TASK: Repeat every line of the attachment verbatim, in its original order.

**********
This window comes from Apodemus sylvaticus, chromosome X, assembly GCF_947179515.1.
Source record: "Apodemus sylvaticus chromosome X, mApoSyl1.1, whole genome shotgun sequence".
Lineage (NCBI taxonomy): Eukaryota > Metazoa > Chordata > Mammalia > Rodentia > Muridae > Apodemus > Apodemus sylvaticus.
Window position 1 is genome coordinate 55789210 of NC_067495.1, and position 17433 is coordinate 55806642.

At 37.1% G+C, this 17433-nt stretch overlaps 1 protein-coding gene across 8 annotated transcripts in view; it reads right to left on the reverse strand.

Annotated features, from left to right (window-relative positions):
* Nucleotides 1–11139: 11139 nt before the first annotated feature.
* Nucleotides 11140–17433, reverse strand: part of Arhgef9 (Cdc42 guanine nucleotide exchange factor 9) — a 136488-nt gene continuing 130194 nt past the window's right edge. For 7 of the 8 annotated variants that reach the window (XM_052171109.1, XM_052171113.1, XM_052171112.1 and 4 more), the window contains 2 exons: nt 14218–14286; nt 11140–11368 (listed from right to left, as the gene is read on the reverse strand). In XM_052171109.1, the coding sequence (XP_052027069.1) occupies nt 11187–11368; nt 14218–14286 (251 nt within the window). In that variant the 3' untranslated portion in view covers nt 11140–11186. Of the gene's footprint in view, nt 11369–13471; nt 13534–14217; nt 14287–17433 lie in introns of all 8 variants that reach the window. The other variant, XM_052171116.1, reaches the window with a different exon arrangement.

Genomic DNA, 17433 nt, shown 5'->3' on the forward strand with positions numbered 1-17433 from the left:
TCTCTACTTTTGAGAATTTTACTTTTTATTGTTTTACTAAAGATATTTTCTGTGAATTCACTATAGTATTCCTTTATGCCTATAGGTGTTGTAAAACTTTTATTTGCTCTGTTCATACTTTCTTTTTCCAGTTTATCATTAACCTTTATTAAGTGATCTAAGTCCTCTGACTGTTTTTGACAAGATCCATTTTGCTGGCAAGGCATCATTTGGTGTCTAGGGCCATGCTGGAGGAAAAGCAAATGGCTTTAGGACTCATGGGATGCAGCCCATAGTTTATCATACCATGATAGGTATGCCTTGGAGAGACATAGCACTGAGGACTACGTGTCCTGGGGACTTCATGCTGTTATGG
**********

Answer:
This window comes from Apodemus sylvaticus, chromosome X, assembly GCF_947179515.1.
Source record: "Apodemus sylvaticus chromosome X, mApoSyl1.1, whole genome shotgun sequence".
Lineage (NCBI taxonomy): Eukaryota > Metazoa > Chordata > Mammalia > Rodentia > Muridae > Apodemus > Apodemus sylvaticus.
Window position 1 is genome coordinate 55789210 of NC_067495.1, and position 17433 is coordinate 55806642.

At 37.1% G+C, this 17433-nt stretch overlaps 1 protein-coding gene across 8 annotated transcripts in view; it reads right to left on the reverse strand.

Annotated features, from left to right (window-relative positions):
* Nucleotides 1–11139: 11139 nt before the first annotated feature.
* Nucleotides 11140–17433, reverse strand: part of Arhgef9 (Cdc42 guanine nucleotide exchange factor 9) — a 136488-nt gene continuing 130194 nt past the window's right edge. For 7 of the 8 annotated variants that reach the window (XM_052171109.1, XM_052171113.1, XM_052171112.1 and 4 more), the window contains 2 exons: nt 14218–14286; nt 11140–11368 (listed from right to left, as the gene is read on the reverse strand). In XM_052171109.1, the coding sequence (XP_052027069.1) occupies nt 11187–11368; nt 14218–14286 (251 nt within the window). In that variant the 3' untranslated portion in view covers nt 11140–11186. Of the gene's footprint in view, nt 11369–13471; nt 13534–14217; nt 14287–17433 lie in introns of all 8 variants that reach the window. The other variant, XM_052171116.1, reaches the window with a different exon arrangement.

Genomic DNA, 17433 nt, shown 5'->3' on the forward strand with positions numbered 1-17433 from the left:
TCTCTACTTTTGAGAATTTTACTTTTTATTGTTTTACTAAAGATATTTTCTGTGAATTCACTATAGTATTCCTTTATGCCTATAGGTGTTGTAAAACTTTTATTTGCTCTGTTCATACTTTCTTTTTCCAGTTTATCATTAACCTTTATTAAGTGATCTAAGTCCTCTGACTGTTTTTGACAAGATCCATTTTGCTGGCAAGGCATCATTTGGTGTCTAGGGCCATGCTGGAGGAAAAGCAAATGGCTTTAGGACTCATGGGATGCAGCCCATAGTTTATCATACCATGATAGGTATGCCTTGGAGAGACATAGCACTGAGGACTACGTGTCCTGGGGACTTCATGCTGTTATGG